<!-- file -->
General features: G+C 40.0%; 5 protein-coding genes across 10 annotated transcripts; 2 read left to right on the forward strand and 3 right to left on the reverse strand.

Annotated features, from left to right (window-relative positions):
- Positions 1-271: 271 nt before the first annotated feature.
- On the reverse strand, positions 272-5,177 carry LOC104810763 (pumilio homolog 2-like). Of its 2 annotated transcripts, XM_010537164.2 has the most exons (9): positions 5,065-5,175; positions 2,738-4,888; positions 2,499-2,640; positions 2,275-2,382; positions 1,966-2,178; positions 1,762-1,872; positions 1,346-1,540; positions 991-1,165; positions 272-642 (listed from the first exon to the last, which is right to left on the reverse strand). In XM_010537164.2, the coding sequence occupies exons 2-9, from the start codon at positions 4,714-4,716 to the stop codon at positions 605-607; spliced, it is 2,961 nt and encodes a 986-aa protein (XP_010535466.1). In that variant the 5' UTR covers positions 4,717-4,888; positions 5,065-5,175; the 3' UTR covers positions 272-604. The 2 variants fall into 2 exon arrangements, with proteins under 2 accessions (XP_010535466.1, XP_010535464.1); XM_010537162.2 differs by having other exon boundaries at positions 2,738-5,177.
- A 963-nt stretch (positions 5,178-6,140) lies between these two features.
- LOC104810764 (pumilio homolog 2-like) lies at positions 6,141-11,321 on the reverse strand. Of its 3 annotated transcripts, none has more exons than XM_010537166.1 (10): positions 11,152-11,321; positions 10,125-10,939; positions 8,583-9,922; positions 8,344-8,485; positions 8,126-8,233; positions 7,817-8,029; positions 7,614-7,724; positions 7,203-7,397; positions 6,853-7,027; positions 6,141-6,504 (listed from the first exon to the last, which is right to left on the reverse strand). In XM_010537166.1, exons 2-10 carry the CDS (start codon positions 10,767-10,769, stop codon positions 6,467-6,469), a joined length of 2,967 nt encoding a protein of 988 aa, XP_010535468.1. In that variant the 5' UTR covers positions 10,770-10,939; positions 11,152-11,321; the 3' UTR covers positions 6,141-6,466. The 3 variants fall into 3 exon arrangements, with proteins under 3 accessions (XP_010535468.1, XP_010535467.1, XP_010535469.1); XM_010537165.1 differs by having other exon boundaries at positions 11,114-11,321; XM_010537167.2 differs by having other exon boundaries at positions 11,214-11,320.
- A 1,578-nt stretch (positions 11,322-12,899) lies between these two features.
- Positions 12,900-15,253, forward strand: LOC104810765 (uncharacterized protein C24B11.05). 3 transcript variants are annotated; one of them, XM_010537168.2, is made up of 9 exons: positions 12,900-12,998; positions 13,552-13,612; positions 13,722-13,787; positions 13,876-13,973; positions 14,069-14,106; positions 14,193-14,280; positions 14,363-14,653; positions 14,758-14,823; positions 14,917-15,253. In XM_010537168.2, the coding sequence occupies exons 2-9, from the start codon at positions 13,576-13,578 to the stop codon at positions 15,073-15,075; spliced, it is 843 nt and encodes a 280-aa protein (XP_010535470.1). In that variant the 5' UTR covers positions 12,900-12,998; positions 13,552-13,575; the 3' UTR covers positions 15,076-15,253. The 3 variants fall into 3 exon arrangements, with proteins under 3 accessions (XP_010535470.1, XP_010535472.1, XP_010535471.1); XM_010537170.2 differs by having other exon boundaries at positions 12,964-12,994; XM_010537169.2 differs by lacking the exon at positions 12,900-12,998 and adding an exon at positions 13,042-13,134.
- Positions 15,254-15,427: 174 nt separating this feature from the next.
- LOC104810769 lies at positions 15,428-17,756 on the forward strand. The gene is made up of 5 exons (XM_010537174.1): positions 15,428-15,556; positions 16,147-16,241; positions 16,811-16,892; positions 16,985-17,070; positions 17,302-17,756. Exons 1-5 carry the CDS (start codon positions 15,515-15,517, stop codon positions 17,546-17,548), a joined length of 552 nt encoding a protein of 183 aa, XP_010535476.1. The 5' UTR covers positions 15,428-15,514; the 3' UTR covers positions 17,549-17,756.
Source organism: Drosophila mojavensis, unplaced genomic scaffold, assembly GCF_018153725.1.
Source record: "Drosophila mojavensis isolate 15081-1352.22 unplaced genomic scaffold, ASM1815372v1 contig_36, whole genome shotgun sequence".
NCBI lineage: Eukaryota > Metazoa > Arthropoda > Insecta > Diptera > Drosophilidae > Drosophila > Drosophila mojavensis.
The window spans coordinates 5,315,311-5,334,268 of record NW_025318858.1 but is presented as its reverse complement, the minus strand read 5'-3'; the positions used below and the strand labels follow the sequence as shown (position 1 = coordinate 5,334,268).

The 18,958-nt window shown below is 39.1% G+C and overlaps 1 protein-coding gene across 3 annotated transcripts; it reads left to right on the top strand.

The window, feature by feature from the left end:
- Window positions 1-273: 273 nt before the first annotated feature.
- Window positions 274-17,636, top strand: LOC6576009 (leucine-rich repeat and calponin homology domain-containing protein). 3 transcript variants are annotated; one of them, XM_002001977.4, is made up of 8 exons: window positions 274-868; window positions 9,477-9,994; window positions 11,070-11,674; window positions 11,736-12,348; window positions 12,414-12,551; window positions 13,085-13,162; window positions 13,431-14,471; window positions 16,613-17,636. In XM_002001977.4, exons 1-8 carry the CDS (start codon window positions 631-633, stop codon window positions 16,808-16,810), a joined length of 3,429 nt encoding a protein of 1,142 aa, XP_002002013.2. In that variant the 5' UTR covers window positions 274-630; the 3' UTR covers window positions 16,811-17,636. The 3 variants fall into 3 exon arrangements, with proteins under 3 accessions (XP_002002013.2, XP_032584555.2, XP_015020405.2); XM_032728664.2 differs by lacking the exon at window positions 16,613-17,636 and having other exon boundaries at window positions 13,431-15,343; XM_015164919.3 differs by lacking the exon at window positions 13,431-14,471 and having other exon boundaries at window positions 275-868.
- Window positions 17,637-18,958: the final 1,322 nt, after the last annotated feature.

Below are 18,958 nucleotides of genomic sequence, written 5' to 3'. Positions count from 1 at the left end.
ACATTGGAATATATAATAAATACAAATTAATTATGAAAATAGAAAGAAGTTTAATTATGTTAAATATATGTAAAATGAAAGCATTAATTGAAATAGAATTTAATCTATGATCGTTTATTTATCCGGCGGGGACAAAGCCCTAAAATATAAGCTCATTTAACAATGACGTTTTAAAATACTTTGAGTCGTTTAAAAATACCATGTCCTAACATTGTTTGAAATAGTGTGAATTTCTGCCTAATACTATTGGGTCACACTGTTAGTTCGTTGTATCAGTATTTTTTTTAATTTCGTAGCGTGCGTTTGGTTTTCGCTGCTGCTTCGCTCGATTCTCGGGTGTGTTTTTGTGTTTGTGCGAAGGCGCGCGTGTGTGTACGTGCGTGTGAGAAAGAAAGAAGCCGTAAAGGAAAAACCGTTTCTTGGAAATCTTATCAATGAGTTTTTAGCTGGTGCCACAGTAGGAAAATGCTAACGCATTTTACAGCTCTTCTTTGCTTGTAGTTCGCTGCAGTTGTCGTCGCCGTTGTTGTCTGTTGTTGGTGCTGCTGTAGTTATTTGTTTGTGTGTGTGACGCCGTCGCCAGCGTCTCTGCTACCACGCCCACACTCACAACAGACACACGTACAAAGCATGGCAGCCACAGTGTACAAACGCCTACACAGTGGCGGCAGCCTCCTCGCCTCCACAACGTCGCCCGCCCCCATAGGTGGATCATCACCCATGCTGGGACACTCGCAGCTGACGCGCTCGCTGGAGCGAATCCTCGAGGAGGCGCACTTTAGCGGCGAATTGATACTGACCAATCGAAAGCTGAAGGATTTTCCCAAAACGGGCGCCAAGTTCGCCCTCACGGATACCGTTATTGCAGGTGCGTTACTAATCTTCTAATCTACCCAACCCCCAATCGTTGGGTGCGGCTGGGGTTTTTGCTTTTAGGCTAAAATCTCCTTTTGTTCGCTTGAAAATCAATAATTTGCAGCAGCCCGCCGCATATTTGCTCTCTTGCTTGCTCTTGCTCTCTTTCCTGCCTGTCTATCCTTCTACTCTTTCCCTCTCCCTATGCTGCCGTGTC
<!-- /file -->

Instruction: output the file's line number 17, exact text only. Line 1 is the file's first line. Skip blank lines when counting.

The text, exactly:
- Window positions 1-273: 273 nt before the first annotated feature.